Manchin emphasizes independence, Raese extols virtues of capitalism in West Virginia Senate debate

Alexis Levinson Political Reporter
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Monday night’s West Virginia U.S. Senate debate told audiences little that they didn’t already know as Democratic Gov. Joe Manchin and Republican John Raese stuck to talking points. Speaking in sound bytes, Manchin called for the need to transcend party politics while Raese extolled the virtues of capitalism.

Throughout the debate, Manchin emphasized that he is an independent man who would work across party lines and do what is best for the country. He repeatedly knocked politicians for “putting their party first, their agenda second, and their country third.”

“We’ll do the same thing we did in West Virginia,” he said, when asked what positive things he would do for the country and West Virginia. “We brought all the sides together, we put our party aside, we didn’t play politics, we put our special interests at the door.”

During the hour, Raese pounded home the virtues of capitalism, the need for deregulation, and his belief that jobs are created in the private sector, not by government. He repeatedly attacked the Obama administration, working, as he has done in his TV ads, to link Manchin to the unpopular policies of President Obama.

Raese said during the debate that he would reject federal stimulus funds for West Virginia, arguing, “If you teach a man to fish he eats for a life time…if you give a man a fish, he eats for a day.”

“The federal government and the state government should be your partner, not your provider,” Manchin countered, saying that Raese’s free market ethos was not sufficient.

The two candidates agreed on the need for a balanced budget amendment, as well as the need to extend the Bush tax cuts. Raese wants the tax cuts to be made permanent. Manchin said that taxes were not something you “mess with” during an economic recession.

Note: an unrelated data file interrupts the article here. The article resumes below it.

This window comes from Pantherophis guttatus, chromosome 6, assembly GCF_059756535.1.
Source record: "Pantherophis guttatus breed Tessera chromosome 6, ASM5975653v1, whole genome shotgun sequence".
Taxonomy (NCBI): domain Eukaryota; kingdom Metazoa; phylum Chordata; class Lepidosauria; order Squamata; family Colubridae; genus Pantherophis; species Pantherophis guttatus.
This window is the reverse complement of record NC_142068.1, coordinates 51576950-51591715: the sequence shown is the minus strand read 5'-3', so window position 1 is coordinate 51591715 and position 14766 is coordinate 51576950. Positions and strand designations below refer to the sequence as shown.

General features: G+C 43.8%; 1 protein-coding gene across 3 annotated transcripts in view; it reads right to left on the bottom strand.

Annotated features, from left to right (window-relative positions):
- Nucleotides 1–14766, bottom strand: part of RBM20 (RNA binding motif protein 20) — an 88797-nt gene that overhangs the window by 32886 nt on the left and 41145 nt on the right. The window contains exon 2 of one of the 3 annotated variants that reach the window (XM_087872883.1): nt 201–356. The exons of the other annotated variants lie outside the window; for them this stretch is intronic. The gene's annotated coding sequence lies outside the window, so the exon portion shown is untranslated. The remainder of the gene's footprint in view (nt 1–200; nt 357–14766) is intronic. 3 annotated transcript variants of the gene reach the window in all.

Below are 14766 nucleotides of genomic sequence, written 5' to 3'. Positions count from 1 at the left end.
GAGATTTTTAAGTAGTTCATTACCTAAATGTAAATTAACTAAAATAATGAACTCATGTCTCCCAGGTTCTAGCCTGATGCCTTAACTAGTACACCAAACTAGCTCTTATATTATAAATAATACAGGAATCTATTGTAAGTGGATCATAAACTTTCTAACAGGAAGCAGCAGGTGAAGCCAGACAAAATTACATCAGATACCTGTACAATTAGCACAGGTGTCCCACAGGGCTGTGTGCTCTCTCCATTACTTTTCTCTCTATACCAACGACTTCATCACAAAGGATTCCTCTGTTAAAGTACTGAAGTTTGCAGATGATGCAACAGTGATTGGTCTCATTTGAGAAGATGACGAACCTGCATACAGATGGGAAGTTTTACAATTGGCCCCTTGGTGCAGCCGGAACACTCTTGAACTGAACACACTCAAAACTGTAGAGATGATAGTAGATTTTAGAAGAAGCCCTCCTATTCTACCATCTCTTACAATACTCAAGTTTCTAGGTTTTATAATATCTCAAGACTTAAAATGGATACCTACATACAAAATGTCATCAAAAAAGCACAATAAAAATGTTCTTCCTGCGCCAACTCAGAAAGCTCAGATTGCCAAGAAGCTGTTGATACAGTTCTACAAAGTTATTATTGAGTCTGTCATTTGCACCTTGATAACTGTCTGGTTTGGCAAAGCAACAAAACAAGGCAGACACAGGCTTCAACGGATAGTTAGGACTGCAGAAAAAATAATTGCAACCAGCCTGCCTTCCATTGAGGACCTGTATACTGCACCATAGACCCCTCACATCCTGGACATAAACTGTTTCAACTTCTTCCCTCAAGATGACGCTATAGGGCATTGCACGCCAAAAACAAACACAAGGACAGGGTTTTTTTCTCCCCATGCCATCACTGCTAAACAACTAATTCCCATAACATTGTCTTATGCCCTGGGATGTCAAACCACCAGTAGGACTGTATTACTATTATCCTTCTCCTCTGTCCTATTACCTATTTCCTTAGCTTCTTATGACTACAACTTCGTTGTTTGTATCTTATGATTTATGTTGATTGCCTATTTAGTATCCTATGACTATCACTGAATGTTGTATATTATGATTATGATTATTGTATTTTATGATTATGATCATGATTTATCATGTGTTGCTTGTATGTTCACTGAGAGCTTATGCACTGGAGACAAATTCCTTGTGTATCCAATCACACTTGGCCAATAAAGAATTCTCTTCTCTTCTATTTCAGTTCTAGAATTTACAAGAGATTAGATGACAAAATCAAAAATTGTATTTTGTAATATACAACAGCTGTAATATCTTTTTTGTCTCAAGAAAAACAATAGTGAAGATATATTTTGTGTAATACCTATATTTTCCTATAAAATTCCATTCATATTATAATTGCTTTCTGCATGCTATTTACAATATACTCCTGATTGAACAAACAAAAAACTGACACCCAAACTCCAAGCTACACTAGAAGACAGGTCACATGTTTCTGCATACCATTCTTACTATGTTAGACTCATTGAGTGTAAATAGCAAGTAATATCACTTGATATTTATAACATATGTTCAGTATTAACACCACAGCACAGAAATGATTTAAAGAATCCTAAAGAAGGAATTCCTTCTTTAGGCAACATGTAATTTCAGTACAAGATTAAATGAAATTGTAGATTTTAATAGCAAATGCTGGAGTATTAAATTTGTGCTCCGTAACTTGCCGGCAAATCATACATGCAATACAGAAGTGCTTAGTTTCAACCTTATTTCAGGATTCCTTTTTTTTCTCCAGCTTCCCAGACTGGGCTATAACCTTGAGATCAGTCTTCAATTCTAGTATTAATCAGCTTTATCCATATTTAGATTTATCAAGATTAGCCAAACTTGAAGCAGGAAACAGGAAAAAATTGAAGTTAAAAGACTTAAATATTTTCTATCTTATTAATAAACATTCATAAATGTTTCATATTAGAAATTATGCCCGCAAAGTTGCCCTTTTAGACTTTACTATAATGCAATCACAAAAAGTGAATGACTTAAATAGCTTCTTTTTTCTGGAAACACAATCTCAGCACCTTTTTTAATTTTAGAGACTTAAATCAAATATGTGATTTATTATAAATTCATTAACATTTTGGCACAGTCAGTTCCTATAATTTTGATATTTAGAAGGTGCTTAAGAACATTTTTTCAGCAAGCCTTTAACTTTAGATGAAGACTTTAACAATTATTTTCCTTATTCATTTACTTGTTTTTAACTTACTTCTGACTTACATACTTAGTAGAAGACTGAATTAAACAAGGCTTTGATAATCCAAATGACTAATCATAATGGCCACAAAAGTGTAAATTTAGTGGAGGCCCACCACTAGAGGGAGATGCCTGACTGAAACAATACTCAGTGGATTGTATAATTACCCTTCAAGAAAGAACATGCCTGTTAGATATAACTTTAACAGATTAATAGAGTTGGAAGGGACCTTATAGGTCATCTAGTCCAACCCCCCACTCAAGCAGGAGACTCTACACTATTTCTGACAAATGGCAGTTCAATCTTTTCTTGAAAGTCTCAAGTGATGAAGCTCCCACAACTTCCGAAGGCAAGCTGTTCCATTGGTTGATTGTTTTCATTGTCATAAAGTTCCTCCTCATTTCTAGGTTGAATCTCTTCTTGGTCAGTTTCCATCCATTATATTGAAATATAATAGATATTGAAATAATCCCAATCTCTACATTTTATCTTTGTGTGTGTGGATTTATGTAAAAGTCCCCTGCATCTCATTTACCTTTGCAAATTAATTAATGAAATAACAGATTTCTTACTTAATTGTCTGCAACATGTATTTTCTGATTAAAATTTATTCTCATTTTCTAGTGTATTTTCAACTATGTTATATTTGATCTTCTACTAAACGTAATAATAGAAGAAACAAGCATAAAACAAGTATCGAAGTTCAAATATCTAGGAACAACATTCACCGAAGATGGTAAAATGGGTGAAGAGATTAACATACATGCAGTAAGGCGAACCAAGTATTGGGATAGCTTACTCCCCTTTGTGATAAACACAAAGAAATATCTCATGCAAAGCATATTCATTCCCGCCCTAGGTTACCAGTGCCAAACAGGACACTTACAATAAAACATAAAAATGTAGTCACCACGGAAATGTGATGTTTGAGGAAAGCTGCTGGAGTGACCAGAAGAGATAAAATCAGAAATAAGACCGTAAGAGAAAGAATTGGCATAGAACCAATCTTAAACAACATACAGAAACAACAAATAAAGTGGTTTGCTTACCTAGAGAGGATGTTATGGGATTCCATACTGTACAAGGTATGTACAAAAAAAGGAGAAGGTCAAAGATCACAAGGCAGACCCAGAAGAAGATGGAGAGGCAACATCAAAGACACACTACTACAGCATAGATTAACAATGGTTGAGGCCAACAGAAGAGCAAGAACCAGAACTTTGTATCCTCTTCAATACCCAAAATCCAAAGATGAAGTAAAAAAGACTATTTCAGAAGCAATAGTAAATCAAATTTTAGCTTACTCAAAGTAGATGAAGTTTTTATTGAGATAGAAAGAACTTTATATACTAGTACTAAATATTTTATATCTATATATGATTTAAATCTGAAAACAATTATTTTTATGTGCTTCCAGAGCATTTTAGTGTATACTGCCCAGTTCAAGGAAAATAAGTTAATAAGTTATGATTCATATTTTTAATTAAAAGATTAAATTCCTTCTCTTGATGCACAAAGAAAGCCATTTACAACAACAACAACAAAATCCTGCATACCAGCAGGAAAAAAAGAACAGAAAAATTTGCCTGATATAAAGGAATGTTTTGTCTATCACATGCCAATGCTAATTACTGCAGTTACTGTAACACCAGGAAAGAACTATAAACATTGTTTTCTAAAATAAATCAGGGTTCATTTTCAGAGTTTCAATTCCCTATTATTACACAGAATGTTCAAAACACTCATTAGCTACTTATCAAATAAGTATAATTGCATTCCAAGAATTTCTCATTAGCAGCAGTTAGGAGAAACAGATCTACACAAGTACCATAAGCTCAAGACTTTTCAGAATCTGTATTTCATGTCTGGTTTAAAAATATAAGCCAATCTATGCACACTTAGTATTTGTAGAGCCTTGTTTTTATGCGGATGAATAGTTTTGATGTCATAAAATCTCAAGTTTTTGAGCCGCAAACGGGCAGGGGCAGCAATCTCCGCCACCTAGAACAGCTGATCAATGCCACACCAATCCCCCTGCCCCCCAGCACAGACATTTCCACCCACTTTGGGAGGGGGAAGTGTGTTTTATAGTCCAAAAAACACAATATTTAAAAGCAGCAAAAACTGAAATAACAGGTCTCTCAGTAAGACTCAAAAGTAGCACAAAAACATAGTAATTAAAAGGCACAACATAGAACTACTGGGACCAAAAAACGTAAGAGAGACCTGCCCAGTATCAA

Raese and Manchin also agreed that cap and trade was bad for West Virginia, though throughout the campaign they managed to turn the subject into a point of contention anyway. “Cap and trade is not about the environment, it’s about controlling manufacturing,” Raese said, saying that man-caused global warming is a myth.

Manchin, who has been slammed by Raese’s ads claiming that he supports cap and trade, said, “I respectfully disagree with President Obama on cap and trade. It would be wrong for West Virginia.”

Asked why he would repeal the health care bill, Raese said, “Well, I don’t like socialism, to tell you the truth.” He continued, “I’d like to repeal every part of it…It is the worst bill that has ever come out of the United States Senate and House.”

Manchin was called on the fact that he changed his position on the health care bill, and asked to explain exactly what he would repeal in the law. He stressed his support for coverage for people with preexisting conditions, but said he would repeal the 1099 provisions and “the mandates.”

“There is a lot of good in the bill that basically Democrats and Republicans agree on,” he said, again emphasizing his transcendence of party politics. “That’s a pretty good start. That’s how we do things in West Virginia. We ought to try to fix what we have.
In a race rife with mudslinging and personal attacks, the debate itself was remarkably cordial.

Neither candidate seemed to be able to contain himself, however, when the moderator asked how President Obama became a focal point of the election – and whether he should be?

“Well I hate to inform my opponent, but Mr. Obama’s name will not be on the ballot for U.S. Senate in West Virginia. It’ll be me,” Manchin replied, going on to defend his independence, his non-partisan politics, and attack Raese for “trying to scare people that I’m going to do things that I’ve never done; that I’m going to let somebody control me or be a rubber stamp for somebody.”

“Sounds like a career politician to me,” Raese shot back.

The stakes are high in the West Virginia Senate race. Since the race is a special election for the Senate seat vacated by the late Democratic Sen. Robert Byrd, the winner will take office and begin voting immediately during the lame duck session. The Republicans also consider winning this seat crucial to getting a majority in the Senate.

As the candidates met in debate Monday night, the Real Clear Politics average put Manchin ahead by just 2.5 points, though the latest poll in the race done Rasmussen found Raese ahead by 3 points.

The Mountain Party’s Jesse Johnson and the Constitution Party’s Jeff Becker also participated in the debate. Both lamented that they were not given equal time to respond to questions.